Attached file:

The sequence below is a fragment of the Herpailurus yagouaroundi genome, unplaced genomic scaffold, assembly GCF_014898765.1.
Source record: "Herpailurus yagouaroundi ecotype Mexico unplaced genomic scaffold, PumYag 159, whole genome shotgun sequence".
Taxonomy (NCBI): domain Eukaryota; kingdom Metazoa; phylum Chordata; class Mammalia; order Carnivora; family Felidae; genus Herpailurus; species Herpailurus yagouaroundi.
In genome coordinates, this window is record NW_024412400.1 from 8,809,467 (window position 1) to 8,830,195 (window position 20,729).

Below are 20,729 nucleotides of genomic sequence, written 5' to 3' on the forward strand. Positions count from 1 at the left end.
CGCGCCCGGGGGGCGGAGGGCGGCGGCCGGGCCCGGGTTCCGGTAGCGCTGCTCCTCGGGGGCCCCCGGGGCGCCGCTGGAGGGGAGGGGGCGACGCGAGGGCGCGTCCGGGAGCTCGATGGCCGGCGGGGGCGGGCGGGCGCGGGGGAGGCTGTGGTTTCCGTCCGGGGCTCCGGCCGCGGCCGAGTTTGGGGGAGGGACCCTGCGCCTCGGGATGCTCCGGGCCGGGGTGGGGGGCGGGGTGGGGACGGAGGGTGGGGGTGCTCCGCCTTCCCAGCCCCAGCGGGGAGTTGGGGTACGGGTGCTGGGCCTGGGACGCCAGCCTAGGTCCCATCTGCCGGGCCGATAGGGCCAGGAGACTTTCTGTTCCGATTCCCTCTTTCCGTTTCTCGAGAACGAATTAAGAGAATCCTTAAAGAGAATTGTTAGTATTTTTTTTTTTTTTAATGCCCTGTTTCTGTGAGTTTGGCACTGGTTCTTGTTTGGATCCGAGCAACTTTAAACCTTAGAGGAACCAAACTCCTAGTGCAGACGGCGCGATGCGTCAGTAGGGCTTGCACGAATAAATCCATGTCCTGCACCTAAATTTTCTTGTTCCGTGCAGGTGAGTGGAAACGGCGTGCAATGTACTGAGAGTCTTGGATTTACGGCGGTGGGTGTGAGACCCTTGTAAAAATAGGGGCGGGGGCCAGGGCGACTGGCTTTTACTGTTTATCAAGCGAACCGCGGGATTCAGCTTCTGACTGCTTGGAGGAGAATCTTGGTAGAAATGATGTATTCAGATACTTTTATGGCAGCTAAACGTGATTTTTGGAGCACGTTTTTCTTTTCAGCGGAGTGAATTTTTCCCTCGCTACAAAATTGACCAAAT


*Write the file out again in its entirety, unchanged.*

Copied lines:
The sequence below is a fragment of the Herpailurus yagouaroundi genome, unplaced genomic scaffold, assembly GCF_014898765.1.
Source record: "Herpailurus yagouaroundi ecotype Mexico unplaced genomic scaffold, PumYag 159, whole genome shotgun sequence".
Taxonomy (NCBI): domain Eukaryota; kingdom Metazoa; phylum Chordata; class Mammalia; order Carnivora; family Felidae; genus Herpailurus; species Herpailurus yagouaroundi.
In genome coordinates, this window is record NW_024412400.1 from 8,809,467 (window position 1) to 8,830,195 (window position 20,729).

Below are 20,729 nucleotides of genomic sequence, written 5' to 3' on the forward strand. Positions count from 1 at the left end.
CGCGCCCGGGGGGCGGAGGGCGGCGGCCGGGCCCGGGTTCCGGTAGCGCTGCTCCTCGGGGGCCCCCGGGGCGCCGCTGGAGGGGAGGGGGCGACGCGAGGGCGCGTCCGGGAGCTCGATGGCCGGCGGGGGCGGGCGGGCGCGGGGGAGGCTGTGGTTTCCGTCCGGGGCTCCGGCCGCGGCCGAGTTTGGGGGAGGGACCCTGCGCCTCGGGATGCTCCGGGCCGGGGTGGGGGGCGGGGTGGGGACGGAGGGTGGGGGTGCTCCGCCTTCCCAGCCCCAGCGGGGAGTTGGGGTACGGGTGCTGGGCCTGGGACGCCAGCCTAGGTCCCATCTGCCGGGCCGATAGGGCCAGGAGACTTTCTGTTCCGATTCCCTCTTTCCGTTTCTCGAGAACGAATTAAGAGAATCCTTAAAGAGAATTGTTAGTATTTTTTTTTTTTTTAATGCCCTGTTTCTGTGAGTTTGGCACTGGTTCTTGTTTGGATCCGAGCAACTTTAAACCTTAGAGGAACCAAACTCCTAGTGCAGACGGCGCGATGCGTCAGTAGGGCTTGCACGAATAAATCCATGTCCTGCACCTAAATTTTCTTGTTCCGTGCAGGTGAGTGGAAACGGCGTGCAATGTACTGAGAGTCTTGGATTTACGGCGGTGGGTGTGAGACCCTTGTAAAAATAGGGGCGGGGGCCAGGGCGACTGGCTTTTACTGTTTATCAAGCGAACCGCGGGATTCAGCTTCTGACTGCTTGGAGGAGAATCTTGGTAGAAATGATGTATTCAGATACTTTTATGGCAGCTAAACGTGATTTTTGGAGCACGTTTTTCTTTTCAGCGGAGTGAATTTTTCCCTCGCTACAAAATTGACCAAAT